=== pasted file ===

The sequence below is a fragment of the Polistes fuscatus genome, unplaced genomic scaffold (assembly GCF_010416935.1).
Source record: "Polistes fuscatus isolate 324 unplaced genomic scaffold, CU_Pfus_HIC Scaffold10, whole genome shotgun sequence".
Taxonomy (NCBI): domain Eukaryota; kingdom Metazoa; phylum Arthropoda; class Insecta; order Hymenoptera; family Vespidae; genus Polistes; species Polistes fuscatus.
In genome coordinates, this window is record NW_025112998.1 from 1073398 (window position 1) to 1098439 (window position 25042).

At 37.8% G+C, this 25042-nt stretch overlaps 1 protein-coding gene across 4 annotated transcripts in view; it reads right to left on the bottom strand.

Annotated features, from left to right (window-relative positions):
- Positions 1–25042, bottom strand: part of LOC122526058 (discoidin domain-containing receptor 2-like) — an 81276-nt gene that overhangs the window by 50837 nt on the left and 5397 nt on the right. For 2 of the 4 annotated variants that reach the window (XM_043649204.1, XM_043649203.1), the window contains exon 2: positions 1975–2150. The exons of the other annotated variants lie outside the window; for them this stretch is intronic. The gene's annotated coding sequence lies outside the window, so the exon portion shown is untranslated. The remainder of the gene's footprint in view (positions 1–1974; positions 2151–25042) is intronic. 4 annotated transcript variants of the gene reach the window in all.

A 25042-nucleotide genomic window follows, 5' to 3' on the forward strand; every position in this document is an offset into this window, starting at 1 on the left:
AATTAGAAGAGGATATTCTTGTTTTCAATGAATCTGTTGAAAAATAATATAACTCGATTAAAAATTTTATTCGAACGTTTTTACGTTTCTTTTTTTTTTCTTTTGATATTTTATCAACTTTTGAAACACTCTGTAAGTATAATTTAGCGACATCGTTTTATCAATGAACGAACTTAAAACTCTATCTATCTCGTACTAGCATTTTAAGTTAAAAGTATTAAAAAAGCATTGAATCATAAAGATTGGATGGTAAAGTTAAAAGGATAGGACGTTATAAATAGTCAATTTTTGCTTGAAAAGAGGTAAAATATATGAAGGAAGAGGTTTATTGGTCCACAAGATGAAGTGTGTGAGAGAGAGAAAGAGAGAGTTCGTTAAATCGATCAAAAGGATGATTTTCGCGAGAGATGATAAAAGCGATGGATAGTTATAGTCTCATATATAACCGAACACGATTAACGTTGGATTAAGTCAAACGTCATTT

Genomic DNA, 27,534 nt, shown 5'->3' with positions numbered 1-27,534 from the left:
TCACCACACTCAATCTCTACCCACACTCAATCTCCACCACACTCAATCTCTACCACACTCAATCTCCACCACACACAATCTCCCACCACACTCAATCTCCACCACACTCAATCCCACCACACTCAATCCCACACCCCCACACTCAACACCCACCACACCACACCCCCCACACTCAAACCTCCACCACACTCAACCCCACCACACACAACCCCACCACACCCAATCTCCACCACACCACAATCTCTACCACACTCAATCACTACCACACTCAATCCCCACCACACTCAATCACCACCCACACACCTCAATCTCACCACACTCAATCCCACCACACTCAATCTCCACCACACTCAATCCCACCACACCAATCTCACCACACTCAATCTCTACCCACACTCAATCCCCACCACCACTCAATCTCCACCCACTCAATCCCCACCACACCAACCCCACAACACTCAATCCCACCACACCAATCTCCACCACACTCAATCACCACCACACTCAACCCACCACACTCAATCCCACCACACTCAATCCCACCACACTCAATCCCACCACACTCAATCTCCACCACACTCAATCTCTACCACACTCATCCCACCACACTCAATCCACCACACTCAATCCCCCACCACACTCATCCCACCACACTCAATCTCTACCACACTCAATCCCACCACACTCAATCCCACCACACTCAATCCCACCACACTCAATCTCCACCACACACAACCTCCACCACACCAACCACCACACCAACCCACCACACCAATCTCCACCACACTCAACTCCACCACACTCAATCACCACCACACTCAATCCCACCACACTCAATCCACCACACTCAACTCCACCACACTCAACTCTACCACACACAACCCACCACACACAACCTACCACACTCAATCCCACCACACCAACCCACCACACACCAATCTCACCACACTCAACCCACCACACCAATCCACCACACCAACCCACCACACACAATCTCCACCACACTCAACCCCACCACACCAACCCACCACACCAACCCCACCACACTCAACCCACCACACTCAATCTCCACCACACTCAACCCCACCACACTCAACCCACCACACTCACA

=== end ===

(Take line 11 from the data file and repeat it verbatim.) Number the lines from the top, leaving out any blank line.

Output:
TCACCACACTCAATCTCTACCCACACTCAATCTCCACCACACTCAATCTCTACCACACTCAATCTCCACCACACACAATCTCCCACCACACTCAATCTCCACCACACTCAATCCCACCACACTCAATCCCACACCCCCACACTCAACACCCACCACACCACACCCCCCACACTCAAACCTCCACCACACTCAACCCCACCACACACAACCCCACCACACCCAATCTCCACCACACCACAATCTCTACCACACTCAATCACTACCACACTCAATCCCCACCACACTCAATCACCACCCACACACCTCAATCTCACCACACTCAATCCCACCACACTCAATCTCCACCACACTCAATCCCACCACACCAATCTCACCACACTCAATCTCTACCCACACTCAATCCCCACCACCACTCAATCTCCACCCACTCAATCCCCACCACACCAACCCCACAACACTCAATCCCACCACACCAATCTCCACCACACTCAATCACCACCACACTCAACCCACCACACTCAATCCCACCACACTCAATCCCACCACACTCAATCCCACCACACTCAATCTCCACCACACTCAATCTCTACCACACTCATCCCACCACACTCAATCCACCACACTCAATCCCCCACCACACTCATCCCACCACACTCAATCTCTACCACACTCAATCCCACCACACTCAATCCCACCACACTCAATCCCACCACACTCAATCTCCACCACACACAACCTCCACCACACCAACCACCACACCAACCCACCACACCAATCTCCACCACACTCAACTCCACCACACTCAATCACCACCACACTCAATCCCACCACACTCAATCCACCACACTCAACTCCACCACACTCAACTCTACCACACACAACCCACCACACACAACCTACCACACTCAATCCCACCACACCAACCCACCACACACCAATCTCACCACACTCAACCCACCACACCAATCCACCACACCAACCCACCACACACAATCTCCACCACACTCAACCCCACCACACCAACCCACCACACCAACCCCACCACACTCAACCCACCACACTCAATCTCCACCACACTCAACCCCACCACACTCAACCCACCACACTCACA